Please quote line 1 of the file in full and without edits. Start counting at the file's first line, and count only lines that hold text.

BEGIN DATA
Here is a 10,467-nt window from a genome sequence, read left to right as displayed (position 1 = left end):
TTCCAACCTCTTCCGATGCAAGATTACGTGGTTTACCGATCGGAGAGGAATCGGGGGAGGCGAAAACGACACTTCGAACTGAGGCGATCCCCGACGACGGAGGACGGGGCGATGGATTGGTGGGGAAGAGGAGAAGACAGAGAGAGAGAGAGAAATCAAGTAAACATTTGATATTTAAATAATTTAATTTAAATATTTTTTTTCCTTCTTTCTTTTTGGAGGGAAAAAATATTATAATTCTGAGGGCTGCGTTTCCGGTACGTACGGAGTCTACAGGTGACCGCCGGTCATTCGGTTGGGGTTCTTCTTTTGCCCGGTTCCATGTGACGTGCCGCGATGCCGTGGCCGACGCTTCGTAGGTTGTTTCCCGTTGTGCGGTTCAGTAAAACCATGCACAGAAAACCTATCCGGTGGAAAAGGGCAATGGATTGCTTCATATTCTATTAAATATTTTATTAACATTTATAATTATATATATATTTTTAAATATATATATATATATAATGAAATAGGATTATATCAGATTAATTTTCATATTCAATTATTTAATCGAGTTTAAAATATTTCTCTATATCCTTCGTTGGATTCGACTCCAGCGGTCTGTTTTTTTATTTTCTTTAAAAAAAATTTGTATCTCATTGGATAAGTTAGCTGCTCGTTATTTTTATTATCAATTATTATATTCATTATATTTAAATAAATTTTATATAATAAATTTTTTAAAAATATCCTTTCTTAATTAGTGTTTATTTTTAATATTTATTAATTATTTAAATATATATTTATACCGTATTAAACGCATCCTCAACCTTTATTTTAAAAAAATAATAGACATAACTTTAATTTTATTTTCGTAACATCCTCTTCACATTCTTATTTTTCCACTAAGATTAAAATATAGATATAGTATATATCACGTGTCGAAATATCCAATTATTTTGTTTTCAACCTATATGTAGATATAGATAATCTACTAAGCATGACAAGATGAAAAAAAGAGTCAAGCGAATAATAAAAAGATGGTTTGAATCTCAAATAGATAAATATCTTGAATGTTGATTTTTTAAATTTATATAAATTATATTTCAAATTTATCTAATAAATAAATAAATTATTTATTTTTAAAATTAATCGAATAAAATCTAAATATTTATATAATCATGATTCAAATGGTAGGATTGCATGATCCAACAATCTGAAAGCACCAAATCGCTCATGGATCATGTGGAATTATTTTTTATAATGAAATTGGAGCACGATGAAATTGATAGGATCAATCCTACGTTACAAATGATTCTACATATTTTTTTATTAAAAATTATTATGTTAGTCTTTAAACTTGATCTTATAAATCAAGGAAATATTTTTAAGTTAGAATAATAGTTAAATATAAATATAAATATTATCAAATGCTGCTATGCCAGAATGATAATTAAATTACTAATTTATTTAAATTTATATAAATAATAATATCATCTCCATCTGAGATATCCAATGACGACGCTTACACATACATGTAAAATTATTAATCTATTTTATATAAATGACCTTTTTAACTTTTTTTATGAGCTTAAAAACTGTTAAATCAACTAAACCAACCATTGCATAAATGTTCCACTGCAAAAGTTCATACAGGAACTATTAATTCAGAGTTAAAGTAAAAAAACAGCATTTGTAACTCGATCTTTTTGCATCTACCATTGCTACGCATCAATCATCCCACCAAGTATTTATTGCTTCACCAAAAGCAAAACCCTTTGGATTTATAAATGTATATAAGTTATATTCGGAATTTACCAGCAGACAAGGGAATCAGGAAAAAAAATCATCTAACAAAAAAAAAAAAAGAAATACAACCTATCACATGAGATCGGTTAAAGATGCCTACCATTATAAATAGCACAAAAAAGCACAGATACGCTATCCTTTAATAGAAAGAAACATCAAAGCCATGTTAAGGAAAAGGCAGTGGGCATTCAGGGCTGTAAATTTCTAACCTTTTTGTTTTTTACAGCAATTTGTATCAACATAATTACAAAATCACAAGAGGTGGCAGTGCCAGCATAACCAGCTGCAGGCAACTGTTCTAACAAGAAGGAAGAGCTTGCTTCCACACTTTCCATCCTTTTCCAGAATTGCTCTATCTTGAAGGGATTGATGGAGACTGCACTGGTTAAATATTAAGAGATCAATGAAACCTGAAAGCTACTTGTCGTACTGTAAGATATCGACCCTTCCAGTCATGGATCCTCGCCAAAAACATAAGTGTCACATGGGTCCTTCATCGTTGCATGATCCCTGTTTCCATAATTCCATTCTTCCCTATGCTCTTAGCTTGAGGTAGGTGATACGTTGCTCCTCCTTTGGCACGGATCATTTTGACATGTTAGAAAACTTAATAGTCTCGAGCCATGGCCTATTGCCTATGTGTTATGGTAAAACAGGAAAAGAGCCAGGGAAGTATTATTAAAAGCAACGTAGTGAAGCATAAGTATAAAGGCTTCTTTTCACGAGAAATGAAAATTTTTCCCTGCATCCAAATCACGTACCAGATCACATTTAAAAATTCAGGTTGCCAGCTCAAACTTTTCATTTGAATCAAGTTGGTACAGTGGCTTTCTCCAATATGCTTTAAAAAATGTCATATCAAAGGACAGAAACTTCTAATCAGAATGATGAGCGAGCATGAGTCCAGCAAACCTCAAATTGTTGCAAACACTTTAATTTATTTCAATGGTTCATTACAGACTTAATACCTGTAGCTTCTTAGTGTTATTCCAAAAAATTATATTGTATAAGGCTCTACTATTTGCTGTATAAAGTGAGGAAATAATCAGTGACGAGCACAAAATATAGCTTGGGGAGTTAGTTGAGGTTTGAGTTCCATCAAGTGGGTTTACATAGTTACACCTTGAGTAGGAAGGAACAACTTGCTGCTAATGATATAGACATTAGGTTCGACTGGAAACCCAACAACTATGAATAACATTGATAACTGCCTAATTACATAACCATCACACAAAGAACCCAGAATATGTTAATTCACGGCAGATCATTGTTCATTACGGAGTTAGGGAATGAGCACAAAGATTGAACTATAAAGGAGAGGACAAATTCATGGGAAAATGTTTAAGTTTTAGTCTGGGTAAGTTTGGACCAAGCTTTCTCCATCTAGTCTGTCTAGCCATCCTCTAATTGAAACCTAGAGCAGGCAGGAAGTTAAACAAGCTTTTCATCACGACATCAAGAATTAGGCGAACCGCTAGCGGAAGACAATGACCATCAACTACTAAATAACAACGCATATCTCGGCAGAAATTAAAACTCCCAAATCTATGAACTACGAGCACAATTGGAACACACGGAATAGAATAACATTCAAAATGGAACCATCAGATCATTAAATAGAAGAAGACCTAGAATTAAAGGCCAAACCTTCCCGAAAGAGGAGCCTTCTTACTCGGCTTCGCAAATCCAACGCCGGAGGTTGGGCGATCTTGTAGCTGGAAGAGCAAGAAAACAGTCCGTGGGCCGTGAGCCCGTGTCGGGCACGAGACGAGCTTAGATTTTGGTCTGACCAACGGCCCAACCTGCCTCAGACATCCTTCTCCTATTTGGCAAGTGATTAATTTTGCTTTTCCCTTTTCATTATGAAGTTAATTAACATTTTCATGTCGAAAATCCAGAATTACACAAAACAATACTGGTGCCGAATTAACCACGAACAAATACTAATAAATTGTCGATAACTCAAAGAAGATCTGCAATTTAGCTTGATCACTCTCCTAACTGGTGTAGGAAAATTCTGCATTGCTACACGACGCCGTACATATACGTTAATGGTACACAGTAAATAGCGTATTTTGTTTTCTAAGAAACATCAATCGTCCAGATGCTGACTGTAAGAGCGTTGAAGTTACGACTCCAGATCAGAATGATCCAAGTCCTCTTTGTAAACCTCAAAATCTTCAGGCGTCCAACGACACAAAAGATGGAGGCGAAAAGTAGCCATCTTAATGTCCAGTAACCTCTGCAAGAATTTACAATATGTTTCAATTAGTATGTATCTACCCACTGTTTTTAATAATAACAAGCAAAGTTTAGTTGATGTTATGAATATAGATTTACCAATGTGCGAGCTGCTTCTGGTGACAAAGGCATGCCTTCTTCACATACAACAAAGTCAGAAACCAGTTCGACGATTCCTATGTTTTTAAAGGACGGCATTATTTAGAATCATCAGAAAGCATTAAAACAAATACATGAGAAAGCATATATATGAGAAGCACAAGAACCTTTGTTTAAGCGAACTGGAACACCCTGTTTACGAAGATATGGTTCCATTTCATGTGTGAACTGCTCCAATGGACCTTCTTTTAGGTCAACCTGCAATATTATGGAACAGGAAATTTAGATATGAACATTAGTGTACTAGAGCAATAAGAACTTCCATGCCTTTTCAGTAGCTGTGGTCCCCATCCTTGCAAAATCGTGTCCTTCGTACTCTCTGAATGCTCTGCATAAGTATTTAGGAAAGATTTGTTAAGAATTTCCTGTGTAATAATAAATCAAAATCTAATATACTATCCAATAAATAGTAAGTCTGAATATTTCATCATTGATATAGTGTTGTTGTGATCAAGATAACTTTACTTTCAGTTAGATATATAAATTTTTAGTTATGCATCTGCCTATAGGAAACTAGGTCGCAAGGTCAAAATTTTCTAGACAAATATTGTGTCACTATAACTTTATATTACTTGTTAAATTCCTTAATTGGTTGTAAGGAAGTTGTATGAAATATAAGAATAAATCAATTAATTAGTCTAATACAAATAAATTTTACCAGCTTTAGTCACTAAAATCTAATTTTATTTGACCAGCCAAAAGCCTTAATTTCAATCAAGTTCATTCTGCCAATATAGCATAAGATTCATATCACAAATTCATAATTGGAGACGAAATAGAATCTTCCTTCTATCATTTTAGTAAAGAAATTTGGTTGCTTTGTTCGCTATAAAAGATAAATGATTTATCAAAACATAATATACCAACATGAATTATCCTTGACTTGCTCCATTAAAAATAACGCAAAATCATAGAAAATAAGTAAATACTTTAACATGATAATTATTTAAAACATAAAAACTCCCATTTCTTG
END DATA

Here is a 10,467-nt window from a genome sequence, read left to right as displayed (position 1 = left end):